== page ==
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NEWS | Sept. 27, 2021

Navy Reserve Force Surgeon Symposium 2021 Emphasizes Mobilization Readiness, COVID-19 Vaccine Distribution

By Commander, Navy Reserve Forces Command Public Affairs

Thirty-five Navy Reserve health professionals met to improve medical readiness across the Reserve Force as part of the 2021 Navy Reserve Force Surgeon Symposium hosted by Commander, Navy Reserve Forces Command, September 21 and 22.
Conducted both virtually and in-person, the symposium featured participants and guest speakers from Navy Expeditionary Combat Command, Navy Bureau of Medicine and Surgery, Navy Reserve Professional Development Center and multiple Regional Reserve Component Commands. Topics of interest included improving oversight of Reserve medical readiness, implementation of new COVID-19 vaccination guidelines and reducing non-deployability across the Reserve Force.
“The focus of this week’s symposium is on having a deployable force—a ready, fit force,” said Navy Reserve Force Surgeon, Capt. Brian Bowes. “We’re getting after that by utilizing our three Cs: communication, culture and commonality.”
Many attendees and speakers saw the symposium as an opportunity to meet facet-to-face, share best practices, refine policies and procedures, and exchange lessons learned from across the force.
“It’s important for us to connect, lead, shake hands and communicate to get our Sailors the care they need to stay deployment ready,” said Master Chief Hospital Corpsman Ornella Buccino-Jones, Senior Enlisted Leader at Navy Medicine Readiness and Training Unit North Island, Calif.
“I think the symposium is helping to put visibility on the little things Reserve Sailors sometimes need help taking care of,” said Hospital Corpsman First Class Alexandria Carr, Mobilizations Leading Petty Officer at Reserve Component Command Great Lakes, Ill. “There are a lot of big moving pieces and big-picture ideas going on within the Reserve Force, so standardization and getting everyone on board with the same medical readiness idea—this will streamline that.”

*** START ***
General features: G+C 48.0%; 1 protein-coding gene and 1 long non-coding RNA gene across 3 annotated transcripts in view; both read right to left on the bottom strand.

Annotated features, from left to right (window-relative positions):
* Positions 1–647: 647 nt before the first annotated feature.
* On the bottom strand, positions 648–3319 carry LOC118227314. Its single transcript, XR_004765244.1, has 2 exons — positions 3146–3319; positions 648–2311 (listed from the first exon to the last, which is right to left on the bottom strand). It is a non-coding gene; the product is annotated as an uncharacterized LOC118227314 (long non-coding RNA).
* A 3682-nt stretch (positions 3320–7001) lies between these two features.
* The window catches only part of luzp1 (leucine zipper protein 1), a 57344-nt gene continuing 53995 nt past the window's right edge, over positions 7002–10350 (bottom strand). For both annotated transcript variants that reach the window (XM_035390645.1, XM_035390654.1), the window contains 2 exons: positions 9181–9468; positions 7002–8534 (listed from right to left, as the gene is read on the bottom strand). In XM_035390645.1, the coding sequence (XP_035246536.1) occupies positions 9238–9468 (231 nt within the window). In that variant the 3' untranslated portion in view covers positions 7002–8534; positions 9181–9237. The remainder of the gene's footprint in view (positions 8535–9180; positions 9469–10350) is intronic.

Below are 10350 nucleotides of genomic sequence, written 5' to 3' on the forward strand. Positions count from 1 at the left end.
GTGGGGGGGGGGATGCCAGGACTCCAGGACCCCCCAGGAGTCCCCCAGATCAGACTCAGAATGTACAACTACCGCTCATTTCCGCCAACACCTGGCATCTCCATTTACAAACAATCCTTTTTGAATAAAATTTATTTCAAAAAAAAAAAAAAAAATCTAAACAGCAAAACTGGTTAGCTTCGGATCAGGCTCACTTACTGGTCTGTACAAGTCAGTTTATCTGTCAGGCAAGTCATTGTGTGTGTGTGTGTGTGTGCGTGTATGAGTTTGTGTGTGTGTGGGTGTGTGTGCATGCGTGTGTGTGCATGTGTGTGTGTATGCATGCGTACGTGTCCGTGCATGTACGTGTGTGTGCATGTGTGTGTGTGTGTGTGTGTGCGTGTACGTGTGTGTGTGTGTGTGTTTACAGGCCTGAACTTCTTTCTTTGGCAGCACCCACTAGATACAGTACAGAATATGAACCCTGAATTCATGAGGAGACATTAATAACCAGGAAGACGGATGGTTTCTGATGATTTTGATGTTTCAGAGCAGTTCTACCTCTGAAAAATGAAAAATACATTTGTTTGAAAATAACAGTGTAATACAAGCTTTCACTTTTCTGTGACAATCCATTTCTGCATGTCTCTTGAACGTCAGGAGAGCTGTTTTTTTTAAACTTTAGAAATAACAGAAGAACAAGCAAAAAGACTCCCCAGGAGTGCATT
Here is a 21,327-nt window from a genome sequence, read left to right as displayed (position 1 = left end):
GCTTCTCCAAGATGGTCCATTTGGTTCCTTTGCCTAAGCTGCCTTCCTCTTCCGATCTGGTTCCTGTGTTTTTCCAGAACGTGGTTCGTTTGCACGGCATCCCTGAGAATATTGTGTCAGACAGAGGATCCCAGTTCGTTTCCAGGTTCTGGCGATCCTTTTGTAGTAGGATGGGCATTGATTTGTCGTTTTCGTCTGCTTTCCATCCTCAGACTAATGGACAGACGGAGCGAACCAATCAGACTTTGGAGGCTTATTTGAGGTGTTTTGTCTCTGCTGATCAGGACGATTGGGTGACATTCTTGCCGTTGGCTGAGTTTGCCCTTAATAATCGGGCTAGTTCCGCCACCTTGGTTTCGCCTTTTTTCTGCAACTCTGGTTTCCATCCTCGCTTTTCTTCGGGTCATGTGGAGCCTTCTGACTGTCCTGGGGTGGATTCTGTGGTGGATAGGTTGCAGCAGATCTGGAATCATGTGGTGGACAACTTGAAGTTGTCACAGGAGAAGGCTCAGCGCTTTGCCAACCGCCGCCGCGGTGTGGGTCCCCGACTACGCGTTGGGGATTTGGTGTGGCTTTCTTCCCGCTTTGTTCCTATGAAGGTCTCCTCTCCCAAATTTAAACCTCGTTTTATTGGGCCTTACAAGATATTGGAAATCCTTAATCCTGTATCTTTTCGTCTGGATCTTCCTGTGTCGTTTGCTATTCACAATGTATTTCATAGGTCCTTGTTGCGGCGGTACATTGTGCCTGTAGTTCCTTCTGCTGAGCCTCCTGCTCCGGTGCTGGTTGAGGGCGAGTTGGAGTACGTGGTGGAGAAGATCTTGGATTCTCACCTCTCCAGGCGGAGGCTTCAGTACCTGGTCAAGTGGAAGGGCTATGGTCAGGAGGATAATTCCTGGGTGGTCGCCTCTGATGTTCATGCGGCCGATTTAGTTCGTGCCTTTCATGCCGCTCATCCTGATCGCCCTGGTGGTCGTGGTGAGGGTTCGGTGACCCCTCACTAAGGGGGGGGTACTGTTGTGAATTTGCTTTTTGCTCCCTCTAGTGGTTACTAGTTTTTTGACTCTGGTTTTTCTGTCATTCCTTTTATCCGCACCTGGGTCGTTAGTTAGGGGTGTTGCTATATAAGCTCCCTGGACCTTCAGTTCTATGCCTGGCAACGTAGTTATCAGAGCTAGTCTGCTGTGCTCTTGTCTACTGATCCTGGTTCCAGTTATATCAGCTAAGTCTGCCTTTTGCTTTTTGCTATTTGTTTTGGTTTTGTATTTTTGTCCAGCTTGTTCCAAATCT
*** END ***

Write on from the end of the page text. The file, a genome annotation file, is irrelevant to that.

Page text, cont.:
One of the main initiatives explored during the symposium was the integration of MHS GENESIS, a new electronic health record being rolled out for the Military Health System (MHS), which provides enhanced, secure technology to manage health information. The system integrates inpatient and outpatient solutions to connect medical and dental information across the continuum of care, from point of injury to the military treatment facility. Once fully employed, the system will provide a single health record for service members, veterans, and their families—something several symposium participants point to as an asset in the mission to report the most concise, up-to-date readiness numbers to leadership.
Symposium participants also pointed to the need to educate Reserve Sailors on the resources available for them to remain consistently mission ready.
“Sometimes, from a SELRES perspective, staying mobilization ready is really a question of resources,” said Carr. “Perhaps they don’t utilize TRICARE or don’t know how to utilize TRICARE and they can only get certain things done on their drill weekends.”
Chief Hospital Corpsman Casey Osbey, supervisor for the Reserve Medical Administration course at the Navy Reserve Professional Development Center in New Orleans, emphasized the need to prepare NRPDC students to step up to support the Reserve Force on day one.
“We want to make sure the larger Reserve medical community understands what we’re teaching our RMA students, because our students are going to be joining their NOSC medical departments,” said Osbey, “No matter where our students go, the process is going to be the same.”
 Force-wide, mandatory COVID-19 vaccine reporting was a major discussion point of the symposium, with a focus on storage and distribution of the vaccine at Navy Reserve installations.
“For COVID vaccine ordering and distribution, our team has been working closely with CAPT Bowes’ team to set the NOSCs up for success,” said Lt. Cmdr. Jennifer Nestor, Deputy Director, Medical Equipment Logistics Solutions (MELS) at Naval Medical Logistics Command. 
Nestor said that differing space requirements and refrigeration capabilities at Navy Operational Support Centers (NOSCs) around the nation make it difficult to standardize a single COVID-19 vaccine delivery system across the entire Reserve Force.
“The biggest hurdles to overcome are both the temperature requirements and the sheer size of COVID-19 vaccine packaging,” said Nestor. “This limits our distribution capability to support the NOSC requirements.  However, we’re working closely with the U.S. Army Medical Materiel Agency’s Distribution Operations Center and sister service vaccine program managers to support redistributions from Military Treatment Facilities (MTFs) to the NOSCs when necessary.”
Carr, who traveled to Norfolk from Great Lakes for the symposium, said she appreciated the opportunity to meet with her peers to exchange ideas, approaches and information in a COVID-safe symposium atmosphere.
“It is amazing to be able to get that face-to-face time with them and actually get to ask questions in person,” said Carr. “It’s great to be able to get those answers right then and there—and being able to bring that back and push information out will be super beneficial.”
At the conclusion of the symposium, Bowes thanked all participants and once again reinforced the most basic and important piece of readiness guidance for every Sailor in the Reserve Force.
“If you’re a Sailor, as soon as you’re aware of any change in your medical status, report it by your next drill weekend or within thirty days,” Bowes said.